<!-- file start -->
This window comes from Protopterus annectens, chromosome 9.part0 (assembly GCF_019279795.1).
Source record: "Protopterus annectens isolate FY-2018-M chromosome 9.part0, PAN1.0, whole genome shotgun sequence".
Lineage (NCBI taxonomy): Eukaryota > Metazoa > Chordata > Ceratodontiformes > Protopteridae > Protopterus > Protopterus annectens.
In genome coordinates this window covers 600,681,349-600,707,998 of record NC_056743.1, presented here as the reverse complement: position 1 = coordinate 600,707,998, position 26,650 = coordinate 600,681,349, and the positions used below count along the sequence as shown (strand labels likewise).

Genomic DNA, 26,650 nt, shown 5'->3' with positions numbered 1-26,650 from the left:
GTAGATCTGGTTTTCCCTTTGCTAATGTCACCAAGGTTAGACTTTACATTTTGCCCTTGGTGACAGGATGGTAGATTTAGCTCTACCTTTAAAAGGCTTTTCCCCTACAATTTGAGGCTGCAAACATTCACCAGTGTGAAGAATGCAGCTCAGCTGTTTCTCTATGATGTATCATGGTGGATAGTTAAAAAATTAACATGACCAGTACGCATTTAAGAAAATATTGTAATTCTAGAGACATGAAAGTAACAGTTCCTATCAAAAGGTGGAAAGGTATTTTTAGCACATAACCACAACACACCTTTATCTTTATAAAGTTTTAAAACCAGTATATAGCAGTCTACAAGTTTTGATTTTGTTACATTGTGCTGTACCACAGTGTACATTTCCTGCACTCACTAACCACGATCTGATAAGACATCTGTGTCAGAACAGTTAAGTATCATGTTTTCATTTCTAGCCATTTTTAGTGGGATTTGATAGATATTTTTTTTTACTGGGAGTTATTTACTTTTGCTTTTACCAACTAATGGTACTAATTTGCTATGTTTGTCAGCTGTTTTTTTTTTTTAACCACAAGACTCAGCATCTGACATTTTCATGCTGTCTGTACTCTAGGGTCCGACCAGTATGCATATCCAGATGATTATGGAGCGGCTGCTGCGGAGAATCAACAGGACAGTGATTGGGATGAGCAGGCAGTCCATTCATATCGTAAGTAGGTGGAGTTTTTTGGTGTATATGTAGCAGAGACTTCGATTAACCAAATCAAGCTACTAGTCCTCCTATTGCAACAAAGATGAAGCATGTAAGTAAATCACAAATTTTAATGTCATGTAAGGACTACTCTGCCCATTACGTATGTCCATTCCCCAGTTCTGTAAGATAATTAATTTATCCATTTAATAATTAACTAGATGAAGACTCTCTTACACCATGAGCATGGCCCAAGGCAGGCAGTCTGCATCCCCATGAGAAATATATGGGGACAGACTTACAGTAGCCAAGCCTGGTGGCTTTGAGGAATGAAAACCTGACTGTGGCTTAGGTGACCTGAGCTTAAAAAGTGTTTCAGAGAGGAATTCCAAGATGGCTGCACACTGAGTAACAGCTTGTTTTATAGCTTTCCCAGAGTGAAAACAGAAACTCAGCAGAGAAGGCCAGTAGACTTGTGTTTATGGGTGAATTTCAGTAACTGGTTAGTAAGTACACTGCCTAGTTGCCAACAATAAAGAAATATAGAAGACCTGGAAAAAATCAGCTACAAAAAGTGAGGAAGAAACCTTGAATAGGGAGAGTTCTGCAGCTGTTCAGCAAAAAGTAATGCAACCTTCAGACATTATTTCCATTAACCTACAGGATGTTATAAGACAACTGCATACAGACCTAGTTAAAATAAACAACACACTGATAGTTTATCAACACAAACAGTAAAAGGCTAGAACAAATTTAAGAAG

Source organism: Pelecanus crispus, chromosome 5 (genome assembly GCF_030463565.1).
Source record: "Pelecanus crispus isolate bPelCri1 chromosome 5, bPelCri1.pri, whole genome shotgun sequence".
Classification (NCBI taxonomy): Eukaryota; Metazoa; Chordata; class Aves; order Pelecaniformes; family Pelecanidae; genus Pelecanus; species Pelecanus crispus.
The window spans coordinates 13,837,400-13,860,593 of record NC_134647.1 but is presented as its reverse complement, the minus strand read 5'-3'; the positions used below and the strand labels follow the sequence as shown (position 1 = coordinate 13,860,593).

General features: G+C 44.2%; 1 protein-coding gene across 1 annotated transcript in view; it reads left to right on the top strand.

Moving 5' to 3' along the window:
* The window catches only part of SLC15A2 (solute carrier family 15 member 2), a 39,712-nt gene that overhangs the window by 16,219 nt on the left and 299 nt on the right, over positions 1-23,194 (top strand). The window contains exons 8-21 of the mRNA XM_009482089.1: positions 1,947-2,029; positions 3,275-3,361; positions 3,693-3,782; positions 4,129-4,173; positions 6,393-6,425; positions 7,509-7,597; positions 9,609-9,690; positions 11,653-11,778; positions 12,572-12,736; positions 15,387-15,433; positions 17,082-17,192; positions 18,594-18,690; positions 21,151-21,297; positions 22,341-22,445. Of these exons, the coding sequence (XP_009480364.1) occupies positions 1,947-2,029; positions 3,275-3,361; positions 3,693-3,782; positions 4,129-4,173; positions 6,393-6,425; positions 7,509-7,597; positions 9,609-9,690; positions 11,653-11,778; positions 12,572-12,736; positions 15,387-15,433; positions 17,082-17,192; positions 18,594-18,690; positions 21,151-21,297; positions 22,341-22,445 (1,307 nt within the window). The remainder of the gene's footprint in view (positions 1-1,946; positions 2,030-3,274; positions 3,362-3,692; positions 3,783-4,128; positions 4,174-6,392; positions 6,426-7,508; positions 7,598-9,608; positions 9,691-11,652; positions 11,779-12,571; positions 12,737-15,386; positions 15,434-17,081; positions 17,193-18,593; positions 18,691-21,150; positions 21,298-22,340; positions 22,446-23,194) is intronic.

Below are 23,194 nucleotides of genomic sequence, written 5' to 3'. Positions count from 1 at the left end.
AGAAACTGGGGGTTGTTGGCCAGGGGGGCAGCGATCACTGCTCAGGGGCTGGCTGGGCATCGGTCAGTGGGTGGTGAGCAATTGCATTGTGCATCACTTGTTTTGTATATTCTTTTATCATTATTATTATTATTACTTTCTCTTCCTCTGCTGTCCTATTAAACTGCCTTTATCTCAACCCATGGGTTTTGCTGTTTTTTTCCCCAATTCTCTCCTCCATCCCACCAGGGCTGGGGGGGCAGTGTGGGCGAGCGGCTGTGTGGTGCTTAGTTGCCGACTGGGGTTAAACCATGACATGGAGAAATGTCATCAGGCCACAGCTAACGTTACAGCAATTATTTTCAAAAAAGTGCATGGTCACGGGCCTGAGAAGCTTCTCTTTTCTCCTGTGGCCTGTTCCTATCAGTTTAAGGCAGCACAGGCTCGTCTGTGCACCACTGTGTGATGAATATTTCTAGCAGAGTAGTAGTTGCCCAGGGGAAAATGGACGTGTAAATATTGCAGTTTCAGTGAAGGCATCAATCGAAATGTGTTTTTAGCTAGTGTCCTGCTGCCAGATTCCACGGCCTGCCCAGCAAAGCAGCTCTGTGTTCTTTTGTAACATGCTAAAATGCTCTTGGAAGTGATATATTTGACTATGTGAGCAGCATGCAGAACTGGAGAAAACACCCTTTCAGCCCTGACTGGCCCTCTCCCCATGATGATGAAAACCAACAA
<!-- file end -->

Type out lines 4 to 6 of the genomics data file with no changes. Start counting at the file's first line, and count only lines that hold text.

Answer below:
In genome coordinates this window covers 600,681,349-600,707,998 of record NC_056743.1, presented here as the reverse complement: position 1 = coordinate 600,707,998, position 26,650 = coordinate 600,681,349, and the positions used below count along the sequence as shown (strand labels likewise).

Genomic DNA, 26,650 nt, shown 5'->3' with positions numbered 1-26,650 from the left:
GTAGATCTGGTTTTCCCTTTGCTAATGTCACCAAGGTTAGACTTTACATTTTGCCCTTGGTGACAGGATGGTAGATTTAGCTCTACCTTTAAAAGGCTTTTCCCCTACAATTTGAGGCTGCAAACATTCACCAGTGTGAAGAATGCAGCTCAGCTGTTTCTCTATGATGTATCATGGTGGATAGTTAAAAAATTAACATGACCAGTACGCATTTAAGAAAATATTGTAATTCTAGAGACATGAAAGTAACAGTTCCTATCAAAAGGTGGAAAGGTATTTTTAGCACATAACCACAACACACCTTTATCTTTATAAAGTTTTAAAACCAGTATATAGCAGTCTACAAGTTTTGATTTTGTTACATTGTGCTGTACCACAGTGTACATTTCCTGCACTCACTAACCACGATCTGATAAGACATCTGTGTCAGAACAGTTAAGTATCATGTTTTCATTTCTAGCCATTTTTAGTGGGATTTGATAGATATTTTTTTTTACTGGGAGTTATTTACTTTTGCTTTTACCAACTAATGGTACTAATTTGCTATGTTTGTCAGCTGTTTTTTTTTTTTAACCACAAGACTCAGCATCTGACATTTTCATGCTGTCTGTACTCTAGGGTCCGACCAGTATGCATATCCAGATGATTATGGAGCGGCTGCTGCGGAGAATCAACAGGACAGTGATTGGGATGAGCAGGCAGTCCATTCATATCGTAAGTAGGTGGAGTTTTTTGGTGTATATGTAGCAGAGACTTCGATTAACCAAATCAAGCTACTAGTCCTCCTATTGCAACAAAGATGAAGCATGTAAGTAAATCACAAATTTTAATGTCATGTAAGGACTACTCTGCCCATTACGTATGTCCATTCCCCAGTTCTGTAAGATAATTAATTTATCCATTTAATAATTAACTAGATGAAGACTCTCTTACACCATGAGCATGGCCCAAGGCAGGCAGTCTGCATCCCCATGAGAAATATATGGGGACAGACTTACAGTAGCCAAGCCTGGTGGCTTTGAGGAATGAAAACCTGACTGTGGCTTAGGTGACCTGAGCTTAAAAAGTGTTTCAGAGAGGAATTCCAAGATGGCTGCACACTGAGTAACAGCTTGTTTTATAGCTTTCCCAGAGTGAAAACAGAAACTCAGCAGAGAAGGCCAGTAGACTTGTGTTTATGGGTGAATTTCAGTAACTGGTTAGTAAGTACACTGCCTAGTTGCCAACAATAAAGAAATATAGAAGACCTGGAAAAAATCAGCTACAAAAAGTGAGGAAGAAACCTTGAATAGGGAGAGTTCTGCAGCTGTTCAGCAAAAAGTAATGCAACCTTCAGACATTATTTCCATTAACCTACAGGATGTTATAAGACAACTGCATACAGACCTAGTTAAAATAAACAACACACTGATAGTTTATCAACACAAACAGTAAAAGGCTAGAACAAATTTAAGAAG